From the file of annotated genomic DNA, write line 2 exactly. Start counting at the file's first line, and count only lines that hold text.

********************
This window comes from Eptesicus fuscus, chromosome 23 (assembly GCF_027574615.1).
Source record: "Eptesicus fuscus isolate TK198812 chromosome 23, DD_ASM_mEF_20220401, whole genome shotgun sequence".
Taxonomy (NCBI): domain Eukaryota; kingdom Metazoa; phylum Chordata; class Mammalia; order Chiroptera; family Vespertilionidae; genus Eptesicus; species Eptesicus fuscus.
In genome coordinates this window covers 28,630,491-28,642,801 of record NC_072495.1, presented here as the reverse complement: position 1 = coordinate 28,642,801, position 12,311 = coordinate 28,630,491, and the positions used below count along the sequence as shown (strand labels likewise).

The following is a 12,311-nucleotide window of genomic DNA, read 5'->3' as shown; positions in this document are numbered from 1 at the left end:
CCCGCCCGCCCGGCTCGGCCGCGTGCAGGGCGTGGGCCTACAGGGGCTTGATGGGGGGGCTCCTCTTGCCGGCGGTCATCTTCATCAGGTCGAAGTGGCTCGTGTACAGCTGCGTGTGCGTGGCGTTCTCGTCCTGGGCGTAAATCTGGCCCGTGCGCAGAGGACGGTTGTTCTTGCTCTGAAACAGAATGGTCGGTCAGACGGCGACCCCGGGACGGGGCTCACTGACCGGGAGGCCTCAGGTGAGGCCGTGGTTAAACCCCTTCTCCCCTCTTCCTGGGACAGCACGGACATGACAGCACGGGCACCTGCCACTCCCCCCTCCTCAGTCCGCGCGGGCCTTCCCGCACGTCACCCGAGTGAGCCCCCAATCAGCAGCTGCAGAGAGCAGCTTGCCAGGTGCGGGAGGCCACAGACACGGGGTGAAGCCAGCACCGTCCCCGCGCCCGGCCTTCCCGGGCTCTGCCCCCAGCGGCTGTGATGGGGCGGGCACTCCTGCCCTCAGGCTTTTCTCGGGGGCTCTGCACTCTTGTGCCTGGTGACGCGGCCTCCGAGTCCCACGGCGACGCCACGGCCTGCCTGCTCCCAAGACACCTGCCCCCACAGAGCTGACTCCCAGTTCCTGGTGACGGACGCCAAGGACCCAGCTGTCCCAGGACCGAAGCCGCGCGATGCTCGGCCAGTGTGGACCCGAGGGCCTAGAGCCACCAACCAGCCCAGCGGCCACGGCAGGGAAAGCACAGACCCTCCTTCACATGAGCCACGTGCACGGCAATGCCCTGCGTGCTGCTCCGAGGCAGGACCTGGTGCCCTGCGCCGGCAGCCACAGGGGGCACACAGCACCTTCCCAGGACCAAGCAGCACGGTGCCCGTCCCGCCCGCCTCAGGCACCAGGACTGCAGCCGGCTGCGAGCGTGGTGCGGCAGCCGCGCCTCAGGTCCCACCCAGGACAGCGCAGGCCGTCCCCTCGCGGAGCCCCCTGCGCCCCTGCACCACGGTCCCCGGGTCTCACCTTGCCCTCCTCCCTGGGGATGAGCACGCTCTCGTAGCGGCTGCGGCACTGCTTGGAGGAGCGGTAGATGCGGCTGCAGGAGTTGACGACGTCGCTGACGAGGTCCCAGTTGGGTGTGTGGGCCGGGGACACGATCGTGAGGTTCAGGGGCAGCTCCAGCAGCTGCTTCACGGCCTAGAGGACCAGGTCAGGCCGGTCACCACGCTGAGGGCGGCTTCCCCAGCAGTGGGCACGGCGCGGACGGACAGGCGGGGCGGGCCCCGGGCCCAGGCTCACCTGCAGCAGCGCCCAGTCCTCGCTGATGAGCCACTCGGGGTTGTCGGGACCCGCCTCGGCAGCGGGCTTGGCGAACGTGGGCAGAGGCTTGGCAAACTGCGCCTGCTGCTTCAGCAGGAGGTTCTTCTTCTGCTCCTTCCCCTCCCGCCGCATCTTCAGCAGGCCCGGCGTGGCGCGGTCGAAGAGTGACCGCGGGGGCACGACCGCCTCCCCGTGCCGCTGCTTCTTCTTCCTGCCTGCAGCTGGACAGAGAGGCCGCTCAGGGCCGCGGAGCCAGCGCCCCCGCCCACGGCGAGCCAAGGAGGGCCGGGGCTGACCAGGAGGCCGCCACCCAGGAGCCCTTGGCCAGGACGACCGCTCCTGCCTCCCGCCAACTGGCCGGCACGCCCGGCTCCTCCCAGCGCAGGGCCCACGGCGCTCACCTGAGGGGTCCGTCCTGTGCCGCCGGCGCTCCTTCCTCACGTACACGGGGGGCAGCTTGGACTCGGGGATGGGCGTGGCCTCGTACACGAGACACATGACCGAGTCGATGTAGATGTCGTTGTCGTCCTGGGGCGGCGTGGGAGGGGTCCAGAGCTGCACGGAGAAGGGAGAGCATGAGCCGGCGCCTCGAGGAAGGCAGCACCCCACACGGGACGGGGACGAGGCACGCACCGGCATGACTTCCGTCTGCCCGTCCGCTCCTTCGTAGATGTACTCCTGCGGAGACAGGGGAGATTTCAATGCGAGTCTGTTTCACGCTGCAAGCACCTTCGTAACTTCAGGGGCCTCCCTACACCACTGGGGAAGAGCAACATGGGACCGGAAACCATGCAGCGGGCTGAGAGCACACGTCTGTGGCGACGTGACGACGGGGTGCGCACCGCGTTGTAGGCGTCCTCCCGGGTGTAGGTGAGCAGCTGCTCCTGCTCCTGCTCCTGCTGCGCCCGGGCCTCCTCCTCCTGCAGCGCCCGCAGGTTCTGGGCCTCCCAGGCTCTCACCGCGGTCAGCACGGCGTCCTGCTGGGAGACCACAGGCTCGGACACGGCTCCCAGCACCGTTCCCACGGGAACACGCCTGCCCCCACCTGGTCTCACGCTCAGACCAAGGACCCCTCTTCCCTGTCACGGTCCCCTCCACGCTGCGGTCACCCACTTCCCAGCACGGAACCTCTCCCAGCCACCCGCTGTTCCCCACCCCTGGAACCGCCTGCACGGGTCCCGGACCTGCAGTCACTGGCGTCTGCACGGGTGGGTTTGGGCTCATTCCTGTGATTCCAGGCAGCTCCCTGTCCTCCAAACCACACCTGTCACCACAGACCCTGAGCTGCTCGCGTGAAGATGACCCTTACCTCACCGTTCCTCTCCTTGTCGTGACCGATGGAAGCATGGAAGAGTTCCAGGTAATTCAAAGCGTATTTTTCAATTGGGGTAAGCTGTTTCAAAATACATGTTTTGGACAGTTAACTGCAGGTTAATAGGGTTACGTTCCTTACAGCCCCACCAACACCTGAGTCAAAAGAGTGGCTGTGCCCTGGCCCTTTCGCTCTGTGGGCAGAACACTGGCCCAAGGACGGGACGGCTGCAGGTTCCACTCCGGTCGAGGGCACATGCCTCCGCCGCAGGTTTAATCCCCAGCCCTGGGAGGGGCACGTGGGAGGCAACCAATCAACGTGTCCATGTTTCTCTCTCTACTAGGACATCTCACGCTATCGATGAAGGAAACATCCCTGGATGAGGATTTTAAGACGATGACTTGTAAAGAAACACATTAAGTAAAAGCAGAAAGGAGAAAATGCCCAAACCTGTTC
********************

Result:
Source record: "Eptesicus fuscus isolate TK198812 chromosome 23, DD_ASM_mEF_20220401, whole genome shotgun sequence".